Already facing a class action over the price of generic drugs in San Francisco federal court, retail pharmacy giant CVS has again become the target of a similar complaint in federal court in Chicago.
Robert Podgorny and Kevin P. Cauley are accusing the Rhode Island-based pharmacy chain of consumer fraud. They seek certification as a class, a jury trial, damages and injunctive relief.
The complaint, filed Sept. 17, pinpoints the issue to November 2008, when CVS created its Health Savings Pass program. CVS designed the HSP program, which discounts some 400 generic prescription drugs for uninsured customers who pay cash, to help it weather competition from larger retailers with in-house pharmacies, such as Wal-Mart and Target.
According to the complaint, those prices should have constituted CVS’ “usual and customary price, a figure used in the claim and copay calculation process for customers who have third-party prescription drug coverage. For customers with insurance, the amount of the copay is not to exceed the “usual and customary” price.
However, when submitting claims for insured customers who are buying generic prescription drugs, the complaint alleges, “CVS submits knowingly and intentionally falsely inflated ‘usual and customary prices’ to third-party health plans and overcharges customers paying for generic prescription drugs with insurance and a copay.”
The allegations are similar to those levied in the San Francisco complaint filed at the end of June, which Bloomberg reported is based on the belief customers who buy prescriptions through third-party plans pay higher prices than those paying cash.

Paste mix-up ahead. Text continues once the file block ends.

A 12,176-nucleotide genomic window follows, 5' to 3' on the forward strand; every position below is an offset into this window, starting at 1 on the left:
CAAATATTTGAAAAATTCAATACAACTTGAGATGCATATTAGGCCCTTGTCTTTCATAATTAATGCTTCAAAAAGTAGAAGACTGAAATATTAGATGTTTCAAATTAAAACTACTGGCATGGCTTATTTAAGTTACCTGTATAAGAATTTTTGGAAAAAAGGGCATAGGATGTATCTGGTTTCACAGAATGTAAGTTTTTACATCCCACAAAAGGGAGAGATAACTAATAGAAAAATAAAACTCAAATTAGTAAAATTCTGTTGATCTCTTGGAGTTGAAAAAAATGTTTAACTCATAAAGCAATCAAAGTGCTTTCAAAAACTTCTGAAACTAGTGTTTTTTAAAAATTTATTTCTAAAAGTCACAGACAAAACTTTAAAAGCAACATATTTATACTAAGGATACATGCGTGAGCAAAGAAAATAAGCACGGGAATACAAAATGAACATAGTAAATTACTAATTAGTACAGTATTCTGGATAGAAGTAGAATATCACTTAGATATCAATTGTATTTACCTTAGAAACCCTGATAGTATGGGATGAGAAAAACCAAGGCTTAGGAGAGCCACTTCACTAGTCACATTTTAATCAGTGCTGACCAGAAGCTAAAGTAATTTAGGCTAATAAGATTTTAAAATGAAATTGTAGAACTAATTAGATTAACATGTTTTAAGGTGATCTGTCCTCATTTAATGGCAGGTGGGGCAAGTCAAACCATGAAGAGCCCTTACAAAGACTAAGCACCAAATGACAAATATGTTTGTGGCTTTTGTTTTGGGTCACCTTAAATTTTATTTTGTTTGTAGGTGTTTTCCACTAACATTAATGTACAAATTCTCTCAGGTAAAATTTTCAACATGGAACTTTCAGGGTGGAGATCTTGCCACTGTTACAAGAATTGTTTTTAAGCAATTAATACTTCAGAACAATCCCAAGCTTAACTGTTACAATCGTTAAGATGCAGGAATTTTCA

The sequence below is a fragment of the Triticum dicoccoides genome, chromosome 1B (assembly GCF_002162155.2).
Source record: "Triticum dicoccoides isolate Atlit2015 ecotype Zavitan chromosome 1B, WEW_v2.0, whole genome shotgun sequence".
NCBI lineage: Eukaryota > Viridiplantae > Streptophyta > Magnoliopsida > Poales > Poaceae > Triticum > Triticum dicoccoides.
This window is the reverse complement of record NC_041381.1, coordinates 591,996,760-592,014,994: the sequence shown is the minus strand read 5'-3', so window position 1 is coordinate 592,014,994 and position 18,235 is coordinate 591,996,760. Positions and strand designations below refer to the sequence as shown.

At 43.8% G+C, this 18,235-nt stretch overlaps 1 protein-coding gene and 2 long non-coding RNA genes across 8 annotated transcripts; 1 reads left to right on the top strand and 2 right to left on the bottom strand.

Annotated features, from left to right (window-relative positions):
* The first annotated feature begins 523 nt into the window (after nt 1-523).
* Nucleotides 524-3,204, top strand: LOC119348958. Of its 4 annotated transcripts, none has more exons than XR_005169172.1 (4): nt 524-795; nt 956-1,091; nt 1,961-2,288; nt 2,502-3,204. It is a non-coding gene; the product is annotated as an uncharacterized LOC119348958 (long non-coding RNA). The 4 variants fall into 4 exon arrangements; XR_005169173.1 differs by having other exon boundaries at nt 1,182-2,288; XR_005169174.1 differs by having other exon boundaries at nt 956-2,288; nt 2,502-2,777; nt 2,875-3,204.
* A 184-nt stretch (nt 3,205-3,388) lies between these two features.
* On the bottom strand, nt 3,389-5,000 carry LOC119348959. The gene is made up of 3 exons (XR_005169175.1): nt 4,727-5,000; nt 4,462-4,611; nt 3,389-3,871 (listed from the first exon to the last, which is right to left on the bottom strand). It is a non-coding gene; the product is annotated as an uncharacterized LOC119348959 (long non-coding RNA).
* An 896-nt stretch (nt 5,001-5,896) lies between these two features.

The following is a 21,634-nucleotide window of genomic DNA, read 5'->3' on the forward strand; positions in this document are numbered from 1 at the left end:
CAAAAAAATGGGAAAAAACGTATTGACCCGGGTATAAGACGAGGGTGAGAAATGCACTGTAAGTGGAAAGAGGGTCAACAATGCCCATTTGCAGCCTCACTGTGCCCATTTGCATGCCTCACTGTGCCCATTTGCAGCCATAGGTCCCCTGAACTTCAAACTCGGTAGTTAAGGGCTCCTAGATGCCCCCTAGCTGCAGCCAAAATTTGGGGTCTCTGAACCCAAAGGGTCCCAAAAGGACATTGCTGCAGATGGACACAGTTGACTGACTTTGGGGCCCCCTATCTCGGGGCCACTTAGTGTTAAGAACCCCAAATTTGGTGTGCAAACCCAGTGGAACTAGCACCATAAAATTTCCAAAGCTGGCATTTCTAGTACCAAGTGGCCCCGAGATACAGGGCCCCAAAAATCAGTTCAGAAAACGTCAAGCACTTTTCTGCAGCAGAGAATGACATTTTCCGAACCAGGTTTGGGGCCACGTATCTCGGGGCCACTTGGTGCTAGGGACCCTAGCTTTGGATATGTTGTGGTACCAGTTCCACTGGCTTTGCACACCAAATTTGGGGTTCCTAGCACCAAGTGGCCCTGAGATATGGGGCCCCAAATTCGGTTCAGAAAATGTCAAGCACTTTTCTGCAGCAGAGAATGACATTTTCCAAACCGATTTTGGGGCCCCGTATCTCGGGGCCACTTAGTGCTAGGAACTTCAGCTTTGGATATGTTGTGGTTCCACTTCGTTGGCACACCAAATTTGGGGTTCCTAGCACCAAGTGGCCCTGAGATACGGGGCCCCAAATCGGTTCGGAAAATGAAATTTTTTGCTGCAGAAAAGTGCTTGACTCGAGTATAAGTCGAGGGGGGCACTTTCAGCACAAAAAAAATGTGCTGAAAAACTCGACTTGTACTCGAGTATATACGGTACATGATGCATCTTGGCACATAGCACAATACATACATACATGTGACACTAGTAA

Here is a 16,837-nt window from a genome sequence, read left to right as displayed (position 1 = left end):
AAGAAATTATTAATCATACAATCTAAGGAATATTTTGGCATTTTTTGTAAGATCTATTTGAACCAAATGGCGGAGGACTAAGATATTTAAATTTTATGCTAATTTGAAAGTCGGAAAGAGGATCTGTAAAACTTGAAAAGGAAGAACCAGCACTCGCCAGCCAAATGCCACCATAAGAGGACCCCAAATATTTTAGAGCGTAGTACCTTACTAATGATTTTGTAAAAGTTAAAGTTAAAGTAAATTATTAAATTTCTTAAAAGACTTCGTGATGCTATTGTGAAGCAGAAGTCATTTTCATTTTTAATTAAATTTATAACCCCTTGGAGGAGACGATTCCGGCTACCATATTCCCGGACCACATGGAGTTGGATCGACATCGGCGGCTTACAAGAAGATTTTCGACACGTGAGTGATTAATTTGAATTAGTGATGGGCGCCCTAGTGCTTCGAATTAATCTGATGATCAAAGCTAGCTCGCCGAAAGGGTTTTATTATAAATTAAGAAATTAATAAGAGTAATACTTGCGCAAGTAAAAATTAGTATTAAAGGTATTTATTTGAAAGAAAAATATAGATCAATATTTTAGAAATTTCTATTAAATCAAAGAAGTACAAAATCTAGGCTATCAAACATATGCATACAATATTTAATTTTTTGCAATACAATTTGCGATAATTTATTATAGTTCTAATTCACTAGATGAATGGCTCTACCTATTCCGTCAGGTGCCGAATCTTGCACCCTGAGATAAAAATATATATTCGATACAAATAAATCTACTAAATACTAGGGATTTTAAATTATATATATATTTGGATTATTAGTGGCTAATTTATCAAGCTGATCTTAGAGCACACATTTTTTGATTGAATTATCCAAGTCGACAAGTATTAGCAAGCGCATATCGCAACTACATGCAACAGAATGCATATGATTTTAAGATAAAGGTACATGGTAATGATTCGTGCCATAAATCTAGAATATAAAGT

CVS offers the HSP price as the cash price to nonmembers, and it’s the most common price paid by customers using cash. Yet CVS continues to submit to insurance companies the full retail price as “usual and customary.” This continues, the complaint alleges, because both the third-party insurers and the insured customers, “are not privy to what prices CVS charges its uninsured cash customers, including its HSP customers, and what percentage of CVS’ cash customers pay each price.”
Since 2008, CVS has taken in more than $46 billion in copays from insured customers.
Podgorny, of Illinois, and Cauley, of Pennsylvania, each had private insurance and purchased from CVS generic prescription drugs that — were they HSP members — would have cost them $11.99 for each 90-day supply, starting in 2011. Yet during 2014 and 2015, Podgorny paid $22.08 for a 90-day supply of one drug and $17.11 for the other. Cauley paid $43.75 in copays for one-month supplies of his prescription.
The complaint seeks national class and state subclass designations, all open to people who purchased generic prescription drugs from CVS through private insurance as far back as November 2008. The classes are believed to involve millions of CVS customers.
“The 400 or so generic prescription drugs included in the HSP program are among some of the most commonly prescribed generic drugs” for a wide range of conditions, the plaintiffs said in their complaint.
The formal allegations are violations of the Rhode Island Deceptive Trade Practices Act, the Illinois Consumer Fraud and Deceptive Business Practices Act and Pennsylvania Unfair Trade Practices and Consumer Protection Law, and three counts each of fraud, constructive fraud, negligent misrepresentation and unjust enrichment.
The plaintiffs’ attorneys include Clinton A. Krislov and Christopher M. Hack, of Krislov & Associates, of Chicago, and Elizabeth C. Pritzker, Jonathan K. Levine and Shiho Yamamoto, of Prtizker Levine, of Oakland.